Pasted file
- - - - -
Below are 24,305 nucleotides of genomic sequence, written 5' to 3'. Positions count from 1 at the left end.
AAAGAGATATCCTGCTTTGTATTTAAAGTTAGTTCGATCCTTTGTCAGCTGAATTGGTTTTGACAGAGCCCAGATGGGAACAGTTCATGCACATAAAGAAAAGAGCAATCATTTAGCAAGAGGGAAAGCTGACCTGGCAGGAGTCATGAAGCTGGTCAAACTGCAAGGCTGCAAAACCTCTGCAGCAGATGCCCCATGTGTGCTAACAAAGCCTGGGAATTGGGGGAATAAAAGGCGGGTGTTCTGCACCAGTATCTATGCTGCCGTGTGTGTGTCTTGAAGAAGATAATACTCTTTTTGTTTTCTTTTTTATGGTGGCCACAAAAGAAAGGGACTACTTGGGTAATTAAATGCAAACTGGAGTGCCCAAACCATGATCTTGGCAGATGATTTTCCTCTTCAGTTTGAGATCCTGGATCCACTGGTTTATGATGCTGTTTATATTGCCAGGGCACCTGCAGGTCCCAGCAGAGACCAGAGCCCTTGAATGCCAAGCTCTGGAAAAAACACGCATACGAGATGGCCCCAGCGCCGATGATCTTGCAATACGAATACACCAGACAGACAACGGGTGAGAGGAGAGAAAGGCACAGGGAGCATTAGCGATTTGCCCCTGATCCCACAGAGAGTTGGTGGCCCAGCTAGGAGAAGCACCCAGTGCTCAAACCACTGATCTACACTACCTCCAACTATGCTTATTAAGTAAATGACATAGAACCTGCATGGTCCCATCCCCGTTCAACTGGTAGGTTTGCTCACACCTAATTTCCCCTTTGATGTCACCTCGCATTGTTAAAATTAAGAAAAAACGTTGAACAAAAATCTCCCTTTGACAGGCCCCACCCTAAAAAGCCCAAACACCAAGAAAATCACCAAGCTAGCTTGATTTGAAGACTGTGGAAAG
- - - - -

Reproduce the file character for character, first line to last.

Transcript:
Below are 24,305 nucleotides of genomic sequence, written 5' to 3'. Positions count from 1 at the left end.
AAAGAGATATCCTGCTTTGTATTTAAAGTTAGTTCGATCCTTTGTCAGCTGAATTGGTTTTGACAGAGCCCAGATGGGAACAGTTCATGCACATAAAGAAAAGAGCAATCATTTAGCAAGAGGGAAAGCTGACCTGGCAGGAGTCATGAAGCTGGTCAAACTGCAAGGCTGCAAAACCTCTGCAGCAGATGCCCCATGTGTGCTAACAAAGCCTGGGAATTGGGGGAATAAAAGGCGGGTGTTCTGCACCAGTATCTATGCTGCCGTGTGTGTGTCTTGAAGAAGATAATACTCTTTTTGTTTTCTTTTTTATGGTGGCCACAAAAGAAAGGGACTACTTGGGTAATTAAATGCAAACTGGAGTGCCCAAACCATGATCTTGGCAGATGATTTTCCTCTTCAGTTTGAGATCCTGGATCCACTGGTTTATGATGCTGTTTATATTGCCAGGGCACCTGCAGGTCCCAGCAGAGACCAGAGCCCTTGAATGCCAAGCTCTGGAAAAAACACGCATACGAGATGGCCCCAGCGCCGATGATCTTGCAATACGAATACACCAGACAGACAACGGGTGAGAGGAGAGAAAGGCACAGGGAGCATTAGCGATTTGCCCCTGATCCCACAGAGAGTTGGTGGCCCAGCTAGGAGAAGCACCCAGTGCTCAAACCACTGATCTACACTACCTCCAACTATGCTTATTAAGTAAATGACATAGAACCTGCATGGTCCCATCCCCGTTCAACTGGTAGGTTTGCTCACACCTAATTTCCCCTTTGATGTCACCTCGCATTGTTAAAATTAAGAAAAAACGTTGAACAAAAATCTCCCTTTGACAGGCCCCACCCTAAAAAGCCCAAACACCAAGAAAATCACCAAGCTAGCTTGATTTGAAGACTGTGGAAAG